I wish Dontnod would go ahead and make a game where there isn’t a horrific tragedy at the centre of it. They’re clearly able to make everything else absolutely compelling.

The game plays pretty much exactly like its predecessors: third-person 3D game, with a bit of a floaty camera and fiddly controls (once I’ve spent two minutes trying to position Tyler to the right spot so the "sit on the chair" prompt appeared).


You explore the place, try to uncover hints of the past and present, talk to people and solve puzzles.

These are often tied to a book of stories that the twins wrote along with their mum when they were younger. They’re lovely stories, but knowing they’re tied to the puzzles made the whole experience really frustrating.

I would have preferred to just read a couple stories here and there, but pretty much as soon as the first puzzle appeared, I had to read the whole book. Thankfully, there were maybe two puzzles per episode, so it wasn’t that bad.

The voice direction is mostly great, but sometimes creates weird moments. In one instant, Alyson was looking for an item around her house and she saw visions that put her on the verge of a full-on nervous breakdown. But a second later, she looks under the bed and not finding what she was looking for, she says "Not here!" in a super cheery voice. As if none of the visions happened.

Alyson being comforted by Michael

This is of course a really tricky thing to do correctly. The developers don’t know what order the players will do things. But it breaks the immersion nonetheless.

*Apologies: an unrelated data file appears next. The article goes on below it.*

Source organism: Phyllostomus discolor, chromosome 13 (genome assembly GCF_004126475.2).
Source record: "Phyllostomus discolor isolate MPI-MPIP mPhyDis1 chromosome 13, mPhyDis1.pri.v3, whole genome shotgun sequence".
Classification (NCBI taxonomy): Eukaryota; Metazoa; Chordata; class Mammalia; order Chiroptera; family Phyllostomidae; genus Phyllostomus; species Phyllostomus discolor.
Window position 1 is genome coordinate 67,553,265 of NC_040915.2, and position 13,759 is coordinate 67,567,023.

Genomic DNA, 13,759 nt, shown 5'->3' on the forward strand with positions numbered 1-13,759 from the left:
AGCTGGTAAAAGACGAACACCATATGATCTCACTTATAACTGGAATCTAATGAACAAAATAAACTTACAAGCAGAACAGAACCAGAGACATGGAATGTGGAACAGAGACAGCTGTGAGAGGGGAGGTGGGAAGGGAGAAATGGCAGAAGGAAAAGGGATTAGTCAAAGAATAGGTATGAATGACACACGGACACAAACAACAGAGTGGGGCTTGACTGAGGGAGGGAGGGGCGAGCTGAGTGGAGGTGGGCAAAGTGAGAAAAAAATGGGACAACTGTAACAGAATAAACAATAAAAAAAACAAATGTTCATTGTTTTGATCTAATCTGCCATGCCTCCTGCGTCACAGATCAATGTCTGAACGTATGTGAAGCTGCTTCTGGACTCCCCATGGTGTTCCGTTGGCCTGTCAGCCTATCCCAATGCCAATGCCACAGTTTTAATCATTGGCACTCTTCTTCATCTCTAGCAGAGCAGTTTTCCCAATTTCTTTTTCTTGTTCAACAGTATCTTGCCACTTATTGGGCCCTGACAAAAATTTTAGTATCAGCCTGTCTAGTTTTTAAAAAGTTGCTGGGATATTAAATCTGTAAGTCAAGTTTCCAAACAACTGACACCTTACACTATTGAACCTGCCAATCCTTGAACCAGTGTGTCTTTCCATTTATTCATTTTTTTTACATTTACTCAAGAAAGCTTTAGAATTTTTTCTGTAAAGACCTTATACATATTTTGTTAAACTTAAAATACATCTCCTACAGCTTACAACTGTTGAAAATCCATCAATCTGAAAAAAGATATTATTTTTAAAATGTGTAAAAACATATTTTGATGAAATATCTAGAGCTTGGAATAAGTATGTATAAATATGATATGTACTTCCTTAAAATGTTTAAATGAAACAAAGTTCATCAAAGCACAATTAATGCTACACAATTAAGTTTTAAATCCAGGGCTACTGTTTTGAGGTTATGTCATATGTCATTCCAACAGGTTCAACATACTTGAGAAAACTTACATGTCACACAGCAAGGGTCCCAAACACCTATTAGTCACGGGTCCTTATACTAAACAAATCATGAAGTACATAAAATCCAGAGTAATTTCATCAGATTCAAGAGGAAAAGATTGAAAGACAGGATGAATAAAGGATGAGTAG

The timing of the voices suffers from time to time too. You see a disturbing vision that the characters react to, but the voice reaction is a second too late.

On the other hand, the voice acting itself is absolutely wonderful. As is the music.

Tyler is a trans man and most of the people in the town either didn’t know about this at all or only knew him before his transition.

This was apparently made into a big deal by the game’s marketing that I’ve missed entirely.

I’m not a trans person and I cannot judge how fairly or unfairly he was represented. Based on what I’ve read from people who do have that lived experience, the game’s sins are more in hyping it up and how much of the struggles trans people deal with every day the game didn’t show.

See e.g. this review by Autumn Wright and this one by Dia Lacina:

It feels desperate for approval, for someone to say "this is how you tell a trans man’s story correctly."

No. This is how you tell a trans man’s story safely.